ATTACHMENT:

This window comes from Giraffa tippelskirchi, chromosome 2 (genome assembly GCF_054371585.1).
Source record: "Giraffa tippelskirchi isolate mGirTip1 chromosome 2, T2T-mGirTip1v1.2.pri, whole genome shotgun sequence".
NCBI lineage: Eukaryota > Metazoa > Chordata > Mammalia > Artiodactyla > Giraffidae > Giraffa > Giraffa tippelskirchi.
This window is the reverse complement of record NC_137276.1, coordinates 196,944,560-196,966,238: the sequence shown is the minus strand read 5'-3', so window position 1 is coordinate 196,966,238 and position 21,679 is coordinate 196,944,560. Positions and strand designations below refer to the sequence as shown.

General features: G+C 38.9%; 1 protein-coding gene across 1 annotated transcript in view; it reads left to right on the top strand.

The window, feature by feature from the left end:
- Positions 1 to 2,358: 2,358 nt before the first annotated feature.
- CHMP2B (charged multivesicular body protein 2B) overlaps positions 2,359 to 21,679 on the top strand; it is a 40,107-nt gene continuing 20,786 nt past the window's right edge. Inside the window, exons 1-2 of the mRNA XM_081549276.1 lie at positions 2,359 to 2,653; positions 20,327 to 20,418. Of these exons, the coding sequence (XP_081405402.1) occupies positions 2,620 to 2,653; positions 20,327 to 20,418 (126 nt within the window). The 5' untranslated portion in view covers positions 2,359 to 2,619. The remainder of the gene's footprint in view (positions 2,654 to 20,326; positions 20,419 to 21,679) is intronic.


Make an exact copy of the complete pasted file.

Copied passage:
This window comes from Giraffa tippelskirchi, chromosome 2 (genome assembly GCF_054371585.1).
Source record: "Giraffa tippelskirchi isolate mGirTip1 chromosome 2, T2T-mGirTip1v1.2.pri, whole genome shotgun sequence".
NCBI lineage: Eukaryota > Metazoa > Chordata > Mammalia > Artiodactyla > Giraffidae > Giraffa > Giraffa tippelskirchi.
This window is the reverse complement of record NC_137276.1, coordinates 196,944,560-196,966,238: the sequence shown is the minus strand read 5'-3', so window position 1 is coordinate 196,966,238 and position 21,679 is coordinate 196,944,560. Positions and strand designations below refer to the sequence as shown.

General features: G+C 38.9%; 1 protein-coding gene across 1 annotated transcript in view; it reads left to right on the top strand.

The window, feature by feature from the left end:
- Positions 1 to 2,358: 2,358 nt before the first annotated feature.
- CHMP2B (charged multivesicular body protein 2B) overlaps positions 2,359 to 21,679 on the top strand; it is a 40,107-nt gene continuing 20,786 nt past the window's right edge. Inside the window, exons 1-2 of the mRNA XM_081549276.1 lie at positions 2,359 to 2,653; positions 20,327 to 20,418. Of these exons, the coding sequence (XP_081405402.1) occupies positions 2,620 to 2,653; positions 20,327 to 20,418 (126 nt within the window). The 5' untranslated portion in view covers positions 2,359 to 2,619. The remainder of the gene's footprint in view (positions 2,654 to 20,326; positions 20,419 to 21,679) is intronic.